Thursday, April 28, 2016

#atozchallenge: Thirsty Thursday - Thoughts about X

Welcome to Thirsty Thursday 

hosted by the letter 

X-rays and xacto knives
No, let's not go there.

No, I don't watch that either.

Nope, none of that. 

Nah, my son looks like both of us.
Although my three sisters and I all have different hair color.
No one believed we had the same mother and father.

Lots of odd rocks in our collection.

I did love Piers Anthony's imagery world 
When I was a teen.

Xavier Cugat,
He was married to the cuchi cuchi babe.
Charo for those too young to remember.

Beware the big bold x of the railroad crossing.
Don't try to beat the train.

Xeroxes to Xylographs
modern to the past. 

Time for me to make my exit,
since I find that I'm quite perplexed. 

Wednesday, April 27, 2016

#atozchallenge: Writerly Wednesday - Why I Write

Writerly Wednesday 

Hosted by the Letter


Why I Write 

Reading is as necessary as breathing and I can’t live a day without it.  Otherwise I’d be one grouchy mamma bear.  The need to read, to explore other worlds, people’s lives.  Dive into another world for a while.  EscapeI discovered I get really cranky when I don’t read.  How could I transfer that feeling to writing?   I wanted to be there, at that level.  Then I realized I see writing on a whole different level.  Maybe because I’ve come to it at a later age and haven’t been doing it all my life.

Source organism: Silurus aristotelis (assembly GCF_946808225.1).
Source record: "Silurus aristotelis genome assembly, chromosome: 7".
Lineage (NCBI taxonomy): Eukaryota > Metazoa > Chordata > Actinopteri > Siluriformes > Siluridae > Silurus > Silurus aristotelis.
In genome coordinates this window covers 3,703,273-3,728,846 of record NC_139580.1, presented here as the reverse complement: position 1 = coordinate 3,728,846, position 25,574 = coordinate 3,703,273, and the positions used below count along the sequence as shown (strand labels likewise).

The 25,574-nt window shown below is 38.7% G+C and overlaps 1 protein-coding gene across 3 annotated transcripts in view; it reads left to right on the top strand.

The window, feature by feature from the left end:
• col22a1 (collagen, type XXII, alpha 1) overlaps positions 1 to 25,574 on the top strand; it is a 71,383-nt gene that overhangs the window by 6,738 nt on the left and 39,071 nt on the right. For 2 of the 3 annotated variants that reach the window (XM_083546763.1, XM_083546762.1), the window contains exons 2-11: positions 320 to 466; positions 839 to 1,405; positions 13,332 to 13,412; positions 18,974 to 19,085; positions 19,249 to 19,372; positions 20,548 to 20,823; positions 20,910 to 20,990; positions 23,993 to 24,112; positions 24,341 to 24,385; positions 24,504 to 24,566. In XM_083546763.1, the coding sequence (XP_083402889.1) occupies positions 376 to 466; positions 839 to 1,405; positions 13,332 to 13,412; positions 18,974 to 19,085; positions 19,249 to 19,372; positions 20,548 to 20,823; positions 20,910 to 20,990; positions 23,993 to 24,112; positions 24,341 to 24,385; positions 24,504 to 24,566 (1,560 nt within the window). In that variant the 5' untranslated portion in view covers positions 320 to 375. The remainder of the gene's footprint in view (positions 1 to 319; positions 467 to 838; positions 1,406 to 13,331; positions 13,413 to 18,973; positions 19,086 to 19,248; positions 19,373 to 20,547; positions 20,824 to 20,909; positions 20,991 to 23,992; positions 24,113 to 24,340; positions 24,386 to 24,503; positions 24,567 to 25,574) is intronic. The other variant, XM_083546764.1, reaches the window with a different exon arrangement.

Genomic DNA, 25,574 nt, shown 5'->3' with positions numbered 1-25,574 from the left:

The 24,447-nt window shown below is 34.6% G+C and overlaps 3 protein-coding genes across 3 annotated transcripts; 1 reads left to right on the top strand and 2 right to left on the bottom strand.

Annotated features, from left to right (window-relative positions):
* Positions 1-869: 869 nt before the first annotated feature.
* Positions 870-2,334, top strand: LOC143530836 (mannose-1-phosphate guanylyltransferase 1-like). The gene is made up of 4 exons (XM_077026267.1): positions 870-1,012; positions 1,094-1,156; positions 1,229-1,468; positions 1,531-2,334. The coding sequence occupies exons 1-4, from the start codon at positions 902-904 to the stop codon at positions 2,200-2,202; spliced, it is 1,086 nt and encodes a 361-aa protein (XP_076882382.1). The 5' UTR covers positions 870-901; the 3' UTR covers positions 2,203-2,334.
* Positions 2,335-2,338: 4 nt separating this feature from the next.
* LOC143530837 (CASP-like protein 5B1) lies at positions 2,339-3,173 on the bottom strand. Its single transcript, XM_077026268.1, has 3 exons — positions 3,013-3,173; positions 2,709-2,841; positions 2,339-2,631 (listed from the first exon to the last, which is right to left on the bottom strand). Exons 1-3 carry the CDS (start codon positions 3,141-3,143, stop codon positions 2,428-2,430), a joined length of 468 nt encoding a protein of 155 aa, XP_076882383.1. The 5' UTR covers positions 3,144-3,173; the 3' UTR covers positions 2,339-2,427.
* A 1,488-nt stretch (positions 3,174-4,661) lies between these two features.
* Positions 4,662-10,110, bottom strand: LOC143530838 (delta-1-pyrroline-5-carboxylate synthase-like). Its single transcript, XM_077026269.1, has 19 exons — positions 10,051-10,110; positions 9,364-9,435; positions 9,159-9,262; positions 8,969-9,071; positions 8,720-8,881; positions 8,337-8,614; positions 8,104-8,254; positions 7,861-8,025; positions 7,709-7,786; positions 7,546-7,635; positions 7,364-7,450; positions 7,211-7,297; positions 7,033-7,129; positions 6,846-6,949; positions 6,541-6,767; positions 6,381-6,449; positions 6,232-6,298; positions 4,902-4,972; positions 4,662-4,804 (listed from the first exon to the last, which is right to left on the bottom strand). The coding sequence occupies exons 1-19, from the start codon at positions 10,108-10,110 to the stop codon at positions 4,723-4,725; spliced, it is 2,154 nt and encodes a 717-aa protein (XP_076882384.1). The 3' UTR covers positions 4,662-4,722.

It’s a choice.  My mom’s favorite saying. We all have choices.  I chose to write or maybe it chose me. Who knows.  I found a new love and we are well past the honeymoon stage. We’ve powered past the seven year itch and now we are in the comfortable stage.  Some would say we are in the  take it for granted stage, because writing has become such a part of my life, I know it will always be there.

Writing is like diving into a rushing river and seeing where it will take me.   You give yourself up to the flow of the river, which at times can really be unpredictable.  You never quite know what is around the next bend.  Even though you planned it out, studied it, anticipated what is going to happen, there is always the unexpected.  The rapids carry you along, pulling you every which way, too fast for you to see or think.  The view, passes by in a blur.  You do your best to stay afloat until you able to get clear of the rapids and find a calm spot, take a steadying breath.    Some days the words pour out just like the white water rapids and when you reach the calm spot by the bank, take time to access.  Sometimes all you can say is wow. I did that.